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Who are officers charged in Ronald Greene’s deadly arrest?

Five Louisiana law enforcement officers have been charged with state crimes for their roles in the 2019 arrest of Ronald Greene, whose death authorities initially blamed on a car crash until The Associated Press published long-withheld body-camera video showing the Black motorist being stunned, beaten and dragged.

Here is a look at the officers involved and the counts they face:


Master Trooper York, 50, is seen in the video dragging Greene by his ankle shackles, putting his foot on his back to force him down and leaving the heavyset man face down in the dirt with his hands and feet restrained for more than nine minutes. Use-of-force experts say these actions could have dangerously restricted Greene’s breathing, and the state police’s own force instructor called the troopers’ actions “torture and murder.”

After joining the state police academy in 2003, York wrote that the ethics of Louisiana’s elite law enforcement agency were something he learned as a child.

“My dad was a Louisiana State Trooper. So my childhood I was raised in a Trooper family,” he wrote. “Being raised by a Trooper, I was taught the difference between right and wrong.”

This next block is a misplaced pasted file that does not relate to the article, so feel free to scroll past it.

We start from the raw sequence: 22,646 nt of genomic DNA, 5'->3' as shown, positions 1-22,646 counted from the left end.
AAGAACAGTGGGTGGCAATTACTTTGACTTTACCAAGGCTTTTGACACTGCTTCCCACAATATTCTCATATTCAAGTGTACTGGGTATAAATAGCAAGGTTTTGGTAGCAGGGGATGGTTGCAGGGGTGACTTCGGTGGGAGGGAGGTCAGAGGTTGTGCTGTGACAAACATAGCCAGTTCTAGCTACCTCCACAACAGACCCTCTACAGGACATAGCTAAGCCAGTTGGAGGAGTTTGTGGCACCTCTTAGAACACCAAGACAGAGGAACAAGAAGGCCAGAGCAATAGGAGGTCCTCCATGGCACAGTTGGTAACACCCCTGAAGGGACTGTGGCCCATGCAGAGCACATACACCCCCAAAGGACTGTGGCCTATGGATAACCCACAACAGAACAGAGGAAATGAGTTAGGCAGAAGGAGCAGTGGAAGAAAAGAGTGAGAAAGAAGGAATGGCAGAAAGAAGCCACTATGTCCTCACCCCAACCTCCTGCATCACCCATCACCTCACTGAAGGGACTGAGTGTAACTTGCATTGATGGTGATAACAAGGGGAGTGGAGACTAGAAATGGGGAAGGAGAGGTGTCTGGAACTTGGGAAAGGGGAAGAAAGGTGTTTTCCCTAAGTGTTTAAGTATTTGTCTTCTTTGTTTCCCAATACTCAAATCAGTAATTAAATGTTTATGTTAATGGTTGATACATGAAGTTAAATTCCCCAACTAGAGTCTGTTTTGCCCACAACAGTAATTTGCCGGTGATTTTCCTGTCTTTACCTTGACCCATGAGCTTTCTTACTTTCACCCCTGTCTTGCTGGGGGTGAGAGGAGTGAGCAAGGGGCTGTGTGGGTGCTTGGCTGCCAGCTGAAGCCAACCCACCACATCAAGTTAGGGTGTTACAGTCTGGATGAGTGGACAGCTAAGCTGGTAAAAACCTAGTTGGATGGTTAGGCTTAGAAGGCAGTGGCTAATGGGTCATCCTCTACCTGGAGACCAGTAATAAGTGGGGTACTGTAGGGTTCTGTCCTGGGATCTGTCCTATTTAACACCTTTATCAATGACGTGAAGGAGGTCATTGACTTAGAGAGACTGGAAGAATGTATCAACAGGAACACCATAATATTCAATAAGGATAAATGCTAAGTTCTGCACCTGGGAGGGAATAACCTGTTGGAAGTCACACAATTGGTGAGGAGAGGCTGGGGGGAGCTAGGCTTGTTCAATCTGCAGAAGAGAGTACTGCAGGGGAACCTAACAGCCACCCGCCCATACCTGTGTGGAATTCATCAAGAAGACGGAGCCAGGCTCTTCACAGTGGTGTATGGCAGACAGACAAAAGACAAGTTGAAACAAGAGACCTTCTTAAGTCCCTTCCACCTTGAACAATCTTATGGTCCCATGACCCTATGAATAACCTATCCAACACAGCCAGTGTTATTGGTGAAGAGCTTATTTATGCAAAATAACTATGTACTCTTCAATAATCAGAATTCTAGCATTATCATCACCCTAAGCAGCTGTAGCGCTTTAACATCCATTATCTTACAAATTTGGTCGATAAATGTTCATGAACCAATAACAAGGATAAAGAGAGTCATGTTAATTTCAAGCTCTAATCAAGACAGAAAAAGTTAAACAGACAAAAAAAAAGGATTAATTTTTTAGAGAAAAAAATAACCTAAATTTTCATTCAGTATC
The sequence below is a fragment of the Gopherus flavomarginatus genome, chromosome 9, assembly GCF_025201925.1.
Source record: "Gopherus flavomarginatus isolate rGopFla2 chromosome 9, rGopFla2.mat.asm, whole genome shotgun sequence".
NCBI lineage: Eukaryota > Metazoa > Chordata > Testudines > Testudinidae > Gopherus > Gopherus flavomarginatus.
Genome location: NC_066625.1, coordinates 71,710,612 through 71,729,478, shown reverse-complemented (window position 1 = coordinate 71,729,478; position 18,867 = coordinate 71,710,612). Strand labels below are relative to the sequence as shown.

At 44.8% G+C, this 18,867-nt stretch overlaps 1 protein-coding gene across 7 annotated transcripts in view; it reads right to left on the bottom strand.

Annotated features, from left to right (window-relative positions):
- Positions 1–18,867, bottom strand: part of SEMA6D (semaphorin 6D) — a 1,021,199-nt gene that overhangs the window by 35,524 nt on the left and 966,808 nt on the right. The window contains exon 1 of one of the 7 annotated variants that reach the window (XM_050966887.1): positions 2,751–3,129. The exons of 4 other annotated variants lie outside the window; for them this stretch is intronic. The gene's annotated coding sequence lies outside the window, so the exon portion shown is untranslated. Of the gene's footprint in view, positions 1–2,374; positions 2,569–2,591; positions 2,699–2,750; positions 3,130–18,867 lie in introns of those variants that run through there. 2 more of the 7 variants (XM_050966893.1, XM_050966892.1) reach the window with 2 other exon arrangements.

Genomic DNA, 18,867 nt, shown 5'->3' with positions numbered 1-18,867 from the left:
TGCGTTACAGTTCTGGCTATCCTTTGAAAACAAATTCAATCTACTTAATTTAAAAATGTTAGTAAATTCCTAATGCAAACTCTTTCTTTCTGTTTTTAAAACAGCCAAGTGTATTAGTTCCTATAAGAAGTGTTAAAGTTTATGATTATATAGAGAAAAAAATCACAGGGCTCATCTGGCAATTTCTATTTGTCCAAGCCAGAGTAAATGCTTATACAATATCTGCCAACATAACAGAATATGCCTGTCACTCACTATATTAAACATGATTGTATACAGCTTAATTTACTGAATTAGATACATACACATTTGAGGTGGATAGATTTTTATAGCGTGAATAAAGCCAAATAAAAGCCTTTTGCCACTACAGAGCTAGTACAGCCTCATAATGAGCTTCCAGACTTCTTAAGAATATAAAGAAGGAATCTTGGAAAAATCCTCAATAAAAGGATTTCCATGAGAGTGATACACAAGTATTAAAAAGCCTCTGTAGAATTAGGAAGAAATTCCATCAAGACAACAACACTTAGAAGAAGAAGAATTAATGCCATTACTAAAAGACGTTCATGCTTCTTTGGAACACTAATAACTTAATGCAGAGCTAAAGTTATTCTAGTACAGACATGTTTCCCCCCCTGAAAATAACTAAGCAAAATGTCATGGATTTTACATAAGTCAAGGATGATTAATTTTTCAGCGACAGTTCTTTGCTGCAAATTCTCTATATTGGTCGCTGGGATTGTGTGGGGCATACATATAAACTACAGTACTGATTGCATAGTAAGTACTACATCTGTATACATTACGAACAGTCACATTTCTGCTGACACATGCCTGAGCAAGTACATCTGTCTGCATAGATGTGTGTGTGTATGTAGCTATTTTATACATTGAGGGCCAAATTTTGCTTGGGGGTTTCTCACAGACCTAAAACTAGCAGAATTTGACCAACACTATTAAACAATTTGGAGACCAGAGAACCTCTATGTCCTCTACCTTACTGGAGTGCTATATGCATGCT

York was suspended without pay for 50 hours following an internal investigation into his role in Greene’s arrest. Col. Lamar Davis, who took over as State Police superintendent in 2020, wrote York that his suspension had been decided by his predecessor, Kevin Reeves, adding he “would have imposed more severe discipline.”

York’s legal defense said Thursday that he expects to be found not guilty at trial.


Lt. Clary was the ranking officer on the scene of Greene’s arrest and falsely denied the existence of his own body-camera video from that night for nearly two years.

That 30-minute video is the only footage that shows the moment a handcuffed, bloody Greene moans under the weight of two troopers, twitches and then goes still. It also shows troopers ordering Greene to remain face down on the ground while restrained for more than nine minutes.

Clary’s video reached state police internal affairs more than a year after Greene’s death, but it was long unknown to detectives working the criminal case and missing from the initial investigative case file they turned over to prosecutors in August 2019.

Detectives say Clary falsely claimed he didn’t have any body-camera footage of his own and instead gave investigators a thumb drive of other troopers’ videos. However a state police internal investigation into him resulted in no discipline, with the head of the agency saying they “could not say for sure whether” Clary “purposefully withheld” it.

Clary’s attorney did not respond to a request for comment in the courthouse.


Trooper DeMoss, 30, had attempted to pull Greene over for speeding and running a red light in Monroe. After a lengthy pursuit, he rushed Greene’s SUV alongside Master Trooper Chris Hollingsworth, who immediately deployed his stun gun. Greene was stunned seven times for a total of 19 seconds before being taken into custody, internal records show.